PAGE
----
Being a NYer, it means nothing to be out in the streets all hours of the night. You’re never alone. In recent months, some nights I struggle to stay asleep. I often throw on some sweats and walk (or drive) around. The other night, like clockwork, I grabbed my iPod and was walking the streets of Flatbush. 30 minutes into my walk, I got a phone call from my Tia. Her voice was low and I could feel a tension that I seldom hear. “Come home JJ. Now.”
My first thought was something was up with my mom. When I got back to the house, it was as quiet as I’d left it. Tia was sitting on the couch and the only thing she said to me “I need you to stop disappearing at night JJ. Anything can happen and I don’t need that worry every time you decide to go out.” My instinct was to brush it off, but I just let it go.
As I thought about it driving back to VA with my mom, it all made sense in an instant.
I’ve talked about having a son for the longest. I fantasize about JW3 playing basketball from the time he’s about 6 or 7. I see him going to a top high school, being a 5 star recruit, and heading off to a D1 program. I’ve dreamed about him being the kid that everyone loves because he’s funny and outgoing. Teachers and coaches will love him because he’s eager to learn and always polite. And yet, it was only recently that I began to consider how one encounter could change the positive self-image that me, his mother, and our community will have built and instilled in him.
By now, you’ve seen the video and the news coverage of the murder of Walter Scott. Yet another unarmed black man who was shot multiple times by a cop. A white cop. A cop who knew nothing about him but feared for his life. A cop who couldn’t have known that this was a man who’d served in Coast Guard. A cop who couldn’t have known that this man didn’t have a long violent history. The only thing that this cop knew was this black man had black skin. And in America, black skin is enough to scare the shit out of white people.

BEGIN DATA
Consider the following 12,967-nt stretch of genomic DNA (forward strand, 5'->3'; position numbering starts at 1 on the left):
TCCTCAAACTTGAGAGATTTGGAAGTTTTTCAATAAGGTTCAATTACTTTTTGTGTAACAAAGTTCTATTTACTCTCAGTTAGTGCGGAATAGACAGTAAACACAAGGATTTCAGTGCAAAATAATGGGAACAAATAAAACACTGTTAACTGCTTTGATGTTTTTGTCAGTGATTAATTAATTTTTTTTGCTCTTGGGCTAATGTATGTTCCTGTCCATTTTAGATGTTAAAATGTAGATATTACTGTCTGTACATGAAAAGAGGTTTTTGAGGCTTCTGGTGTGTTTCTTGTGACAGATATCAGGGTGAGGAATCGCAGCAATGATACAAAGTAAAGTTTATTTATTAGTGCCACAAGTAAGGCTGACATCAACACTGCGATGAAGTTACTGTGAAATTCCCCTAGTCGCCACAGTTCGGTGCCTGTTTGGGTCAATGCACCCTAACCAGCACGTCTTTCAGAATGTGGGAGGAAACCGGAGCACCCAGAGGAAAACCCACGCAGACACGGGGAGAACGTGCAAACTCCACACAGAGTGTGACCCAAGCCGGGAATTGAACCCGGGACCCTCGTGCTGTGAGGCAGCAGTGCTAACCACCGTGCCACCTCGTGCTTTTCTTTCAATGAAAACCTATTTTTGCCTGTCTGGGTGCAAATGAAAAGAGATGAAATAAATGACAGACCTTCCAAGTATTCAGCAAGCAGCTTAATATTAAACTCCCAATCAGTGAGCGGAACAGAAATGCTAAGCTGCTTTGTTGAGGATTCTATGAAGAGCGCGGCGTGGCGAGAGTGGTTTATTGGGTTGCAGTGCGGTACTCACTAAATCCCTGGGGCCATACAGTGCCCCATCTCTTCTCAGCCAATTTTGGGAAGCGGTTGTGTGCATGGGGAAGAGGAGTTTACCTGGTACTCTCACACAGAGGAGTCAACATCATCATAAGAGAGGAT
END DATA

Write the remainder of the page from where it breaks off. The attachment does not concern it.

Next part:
Like many before Scott, my heart breaks for this family. But selfishly, it’s made me reconsider my desire to want a son. Let me re-phrase that; I’m terrified to have a son.
Black parents are now compelled to have “the talk” with their children; more specifically, their black sons. Holly Robinson-Peete, whose eldest son has Autism, wrote about the day she took her son to the local police department to introduce him. She says that she made officers in her community aware that RJ is autistic. Just in case. Just in case? I mean, God forbid, a black teenager is walking down the street, minding his business, and a cop unlawfully stops him…we already have proof of how that ends. That’s what scares me about having a son. My child won’t even be able to exist in his own neighborhood without posing a perceived threat.
My black son won’t be allowed to protect himself. My black son won’t be given the benefit of doubt to feel scared. My black son won’t have a chance to decide to run away from the danger a white cop poses in a split second. Because in that same split second, a cop will be plotting on how he can shoot my son and get away with it.
White people will never understand this embedded fear Black America has. They will never fully comprehend why mothers and fathers hug their children extra tight before they leave the house. White America will never understand why Black Girls Rock is necessary for our daughters and why #blacklivesmatter is a worldwide movement. They won’t get it because, even when a video as telling as this exposes police for the liars that they are, the only time they support victim-blaming is when it involves black lives.
The only thing I can do is prepare my black son for the real world; a world in which the people that are sworn to protect him in fact mean him harm. As a father, I hope that my black son will make it back home every night of his life.
Has this period of open season on black lives made you fearful about having children?